The spleen is the most commonly injured organ involved in blunt trauma, and the diagnosis of splenic injury may be difficult. The clinical presentation includes left upper quadrant pain or referred pain to the left shoulder. Laboratory test results (e.g., hematocrit) do not always reflect the degree of splenic injury. However, because the spleen is the most vascular organ of the body, peritoneal bleeding from splenic injury can be potentially life-threatening. Ultrasonography (US) and Computed Tomography (CT) have a key role in the management of blunt splenic trauma. US is used first in hemodynamically stable patients with minor trauma, because how quick, noninvasive and easy it is to perform. US is also performed in unstable patient with the aim to detect the presence of hemoperitoneum.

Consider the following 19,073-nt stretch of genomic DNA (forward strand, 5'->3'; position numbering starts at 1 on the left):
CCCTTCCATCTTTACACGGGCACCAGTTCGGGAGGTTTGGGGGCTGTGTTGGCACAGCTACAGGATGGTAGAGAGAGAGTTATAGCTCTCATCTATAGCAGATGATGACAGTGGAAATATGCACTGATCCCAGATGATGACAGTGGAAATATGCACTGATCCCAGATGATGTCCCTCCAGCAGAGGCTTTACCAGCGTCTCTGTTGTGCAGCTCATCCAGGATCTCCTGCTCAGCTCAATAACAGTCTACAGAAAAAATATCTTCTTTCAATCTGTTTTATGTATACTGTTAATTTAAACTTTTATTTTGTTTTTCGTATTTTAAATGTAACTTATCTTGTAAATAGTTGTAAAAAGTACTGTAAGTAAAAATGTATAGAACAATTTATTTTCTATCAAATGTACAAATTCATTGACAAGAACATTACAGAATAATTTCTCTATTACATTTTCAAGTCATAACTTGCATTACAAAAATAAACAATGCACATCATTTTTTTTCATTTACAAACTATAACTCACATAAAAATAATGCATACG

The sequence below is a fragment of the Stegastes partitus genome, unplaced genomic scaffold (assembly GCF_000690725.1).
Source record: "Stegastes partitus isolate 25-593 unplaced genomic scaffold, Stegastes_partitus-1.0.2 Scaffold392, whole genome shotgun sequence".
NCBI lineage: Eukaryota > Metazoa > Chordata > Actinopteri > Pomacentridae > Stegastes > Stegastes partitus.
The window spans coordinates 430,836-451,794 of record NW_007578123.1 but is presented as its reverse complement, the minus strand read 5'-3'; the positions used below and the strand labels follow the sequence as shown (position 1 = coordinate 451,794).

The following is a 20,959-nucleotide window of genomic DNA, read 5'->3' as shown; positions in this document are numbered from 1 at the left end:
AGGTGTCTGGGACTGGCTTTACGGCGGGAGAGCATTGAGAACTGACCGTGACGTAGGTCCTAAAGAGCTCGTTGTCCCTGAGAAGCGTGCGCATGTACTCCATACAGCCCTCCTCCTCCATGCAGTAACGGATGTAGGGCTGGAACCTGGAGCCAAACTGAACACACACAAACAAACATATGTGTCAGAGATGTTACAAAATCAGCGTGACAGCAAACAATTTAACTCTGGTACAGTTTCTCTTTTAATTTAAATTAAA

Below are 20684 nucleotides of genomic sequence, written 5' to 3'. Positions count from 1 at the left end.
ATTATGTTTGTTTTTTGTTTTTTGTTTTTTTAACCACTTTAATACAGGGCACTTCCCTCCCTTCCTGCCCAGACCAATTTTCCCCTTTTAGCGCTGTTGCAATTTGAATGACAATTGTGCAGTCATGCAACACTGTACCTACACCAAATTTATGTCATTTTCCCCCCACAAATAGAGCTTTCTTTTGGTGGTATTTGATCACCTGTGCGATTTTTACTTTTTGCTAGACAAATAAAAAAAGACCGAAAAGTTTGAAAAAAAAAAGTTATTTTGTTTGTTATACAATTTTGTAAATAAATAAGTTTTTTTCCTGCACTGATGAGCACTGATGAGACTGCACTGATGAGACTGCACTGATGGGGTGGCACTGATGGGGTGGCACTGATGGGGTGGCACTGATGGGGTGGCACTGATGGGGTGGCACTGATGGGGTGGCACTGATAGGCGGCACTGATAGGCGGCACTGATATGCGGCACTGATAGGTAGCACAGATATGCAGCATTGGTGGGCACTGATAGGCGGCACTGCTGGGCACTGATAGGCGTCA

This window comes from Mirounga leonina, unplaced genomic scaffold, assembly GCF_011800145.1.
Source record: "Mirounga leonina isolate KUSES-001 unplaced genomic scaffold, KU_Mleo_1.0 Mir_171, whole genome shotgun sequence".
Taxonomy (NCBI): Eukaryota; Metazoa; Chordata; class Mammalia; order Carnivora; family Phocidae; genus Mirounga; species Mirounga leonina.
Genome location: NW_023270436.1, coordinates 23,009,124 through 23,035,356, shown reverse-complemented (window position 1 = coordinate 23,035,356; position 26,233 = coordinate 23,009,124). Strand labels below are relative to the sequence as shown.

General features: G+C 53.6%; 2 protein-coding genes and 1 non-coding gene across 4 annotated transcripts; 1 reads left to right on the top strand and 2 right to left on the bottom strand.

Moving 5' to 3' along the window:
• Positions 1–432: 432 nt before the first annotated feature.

CT is the gold standard for patient evaluation after blunt injury and for the detection and staging of splenic lesions. CT helps in differentiation of patients with active splenic bleeding (which could indicate a need for surgery) from patients with stable non-bleeding injuries, who are candidates for conservative management. Although splenectomy was considered the treatment of choice in the past, non-operative management of blunt splenic trauma is currently the standard of care in patients who are hemodynamically stable. Recently, to increase the number of patients managed non-operatively, splenic artery embolization has been adopted when there is CT evidence of active bleeding. Hemodynamically unstable patients or those with failed nonsurgical management require surgery.
KeywordsAbdominal trauma Spleen injury Computed tomography CEUS Management Splenic embolization Splenectomy
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